Before K-Pop…

 “The film that drew an audience of over a million and became a national phenomenon…” (Korean Film Archive.)

Before K-Pop, there was Pansori (p’ansori). Sopyonje (Seo’pyeonje 서편제), filmed in 1993 depicts Pansori (Traditional Korean Opera) as a form of cultural revivalism in a time were South Koreans had gone through post-colonialism, the Korean War, government corruption, and Westernization. Im Kwon-Taek, director of the film, uses the three main characters Songhwa (Left of image), Yubong (Middle), and Dongho (Right of image) to transcend the value of tradition, suffering, and cultural revivalism to the audience of South Korea in the 1990s. Basically, in the film Yubong, played by Myung-gon Kim, takes his adopted daughter Songhwa (Jung-hae Oh), and stepson Yubong (Kyu-chul Kim) to learn the traditional art of pansori. Dongho and Songhwa, even though they are not related, also build a brotherly and sisterly bond that is important to the film. This film takes the audience through the characters lives for about three decades (1930s-1960s) and embarks upon a journey of these three performers who greatly suffer under the social and cultural changes of South Korea.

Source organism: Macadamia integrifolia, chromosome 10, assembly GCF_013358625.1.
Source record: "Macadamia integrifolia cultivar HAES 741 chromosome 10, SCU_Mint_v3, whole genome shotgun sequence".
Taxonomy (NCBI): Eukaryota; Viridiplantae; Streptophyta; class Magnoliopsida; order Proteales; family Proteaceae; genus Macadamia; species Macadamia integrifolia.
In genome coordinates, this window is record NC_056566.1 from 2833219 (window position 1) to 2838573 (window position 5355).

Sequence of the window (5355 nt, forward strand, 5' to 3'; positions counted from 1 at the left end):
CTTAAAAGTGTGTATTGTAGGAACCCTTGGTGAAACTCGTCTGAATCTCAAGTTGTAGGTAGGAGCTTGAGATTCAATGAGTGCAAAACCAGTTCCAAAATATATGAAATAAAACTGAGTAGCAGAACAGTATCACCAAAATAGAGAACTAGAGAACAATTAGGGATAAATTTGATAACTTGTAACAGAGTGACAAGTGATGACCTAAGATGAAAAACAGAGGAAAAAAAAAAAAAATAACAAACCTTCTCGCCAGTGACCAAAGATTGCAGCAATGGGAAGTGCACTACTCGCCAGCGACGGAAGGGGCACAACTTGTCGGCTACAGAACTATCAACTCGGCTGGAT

The picture above is ironic because it is the only scene in the film that gives one relief to the constant suffering that one sees in the lives of the artists, especially Dongho and Songhwa, but let us start with the film’s story. The story of Dongho, Songhwa, and Yubong begins with Donghos’ who reveals the story through his flashbacks. He is seen going around various towns looking for Songhwa since the day he left her and his step father Yubong. At the same time we learn he is married with and has a family and that he too, by meeting with various people from his past, learns that Songhwa had continuously gone through a life of misery after Dongho left.